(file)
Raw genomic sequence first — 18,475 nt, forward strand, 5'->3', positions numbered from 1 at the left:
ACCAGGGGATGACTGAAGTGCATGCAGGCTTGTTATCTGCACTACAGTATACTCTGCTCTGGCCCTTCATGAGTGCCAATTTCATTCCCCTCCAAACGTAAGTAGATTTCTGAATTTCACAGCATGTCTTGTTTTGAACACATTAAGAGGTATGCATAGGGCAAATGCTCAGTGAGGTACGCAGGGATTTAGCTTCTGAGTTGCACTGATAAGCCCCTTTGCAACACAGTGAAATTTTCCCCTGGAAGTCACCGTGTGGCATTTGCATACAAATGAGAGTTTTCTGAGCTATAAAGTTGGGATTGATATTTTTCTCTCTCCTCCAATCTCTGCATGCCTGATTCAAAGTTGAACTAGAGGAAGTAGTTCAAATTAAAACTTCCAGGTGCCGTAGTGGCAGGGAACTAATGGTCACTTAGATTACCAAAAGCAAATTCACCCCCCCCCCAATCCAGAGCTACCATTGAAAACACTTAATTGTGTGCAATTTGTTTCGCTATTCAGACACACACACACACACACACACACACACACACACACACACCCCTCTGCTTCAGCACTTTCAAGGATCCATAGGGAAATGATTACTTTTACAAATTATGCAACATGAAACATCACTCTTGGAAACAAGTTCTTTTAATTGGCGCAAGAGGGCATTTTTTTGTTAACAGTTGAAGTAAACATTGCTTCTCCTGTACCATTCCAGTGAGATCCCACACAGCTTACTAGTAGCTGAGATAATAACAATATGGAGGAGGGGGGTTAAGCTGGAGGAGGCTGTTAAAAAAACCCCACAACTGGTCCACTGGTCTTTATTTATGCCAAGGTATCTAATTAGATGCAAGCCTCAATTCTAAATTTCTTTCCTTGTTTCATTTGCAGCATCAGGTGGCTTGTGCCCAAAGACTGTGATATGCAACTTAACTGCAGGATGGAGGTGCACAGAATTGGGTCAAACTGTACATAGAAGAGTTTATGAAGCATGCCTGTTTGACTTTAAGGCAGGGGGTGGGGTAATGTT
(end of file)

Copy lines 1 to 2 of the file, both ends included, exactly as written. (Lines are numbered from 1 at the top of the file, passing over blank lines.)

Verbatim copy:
Raw genomic sequence first — 18,475 nt, forward strand, 5'->3', positions numbered from 1 at the left:
ACCAGGGGATGACTGAAGTGCATGCAGGCTTGTTATCTGCACTACAGTATACTCTGCTCTGGCCCTTCATGAGTGCCAATTTCATTCCCCTCCAAACGTAAGTAGATTTCTGAATTTCACAGCATGTCTTGTTTTGAACACATTAAGAGGTATGCATAGGGCAAATGCTCAGTGAGGTACGCAGGGATTTAGCTTCTGAGTTGCACTGATAAGCCCCTTTGCAACACAGTGAAATTTTCCCCTGGAAGTCACCGTGTGGCATTTGCATACAAATGAGAGTTTTCTGAGCTATAAAGTTGGGATTGATATTTTTCTCTCTCCTCCAATCTCTGCATGCCTGATTCAAAGTTGAACTAGAGGAAGTAGTTCAAATTAAAACTTCCAGGTGCCGTAGTGGCAGGGAACTAATGGTCACTTAGATTACCAAAAGCAAATTCACCCCCCCCCCAATCCAGAGCTACCATTGAAAACACTTAATTGTGTGCAATTTGTTTCGCTATTCAGACACACACACACACACACACACACACACACACACACACACCCCTCTGCTTCAGCACTTTCAAGGATCCATAGGGAAATGATTACTTTTACAAATTATGCAACATGAAACATCACTCTTGGAAACAAGTTCTTTTAATTGGCGCAAGAGGGCATTTTTTTGTTAACAGTTGAAGTAAACATTGCTTCTCCTGTACCATTCCAGTGAGATCCCACACAGCTTACTAGTAGCTGAGATAATAACAATATGGAGGAGGGGGGTTAAGCTGGAGGAGGCTGTTAAAAAAACCCCACAACTGGTCCACTGGTCTTTATTTATGCCAAGGTATCTAATTAGATGCAAGCCTCAATTCTAAATTTCTTTCCTTGTTTCATTTGCAGCATCAGGTGGCTTGTGCCCAAAGACTGTGATATGCAACTTAACTGCAGGATGGAGGTGCACAGAATTGGGTCAAACTGTACATAGAAGAGTTTATGAAGCATGCCTGTTTGACTTTAAGGCAGGGGGTGGGGTAATGTT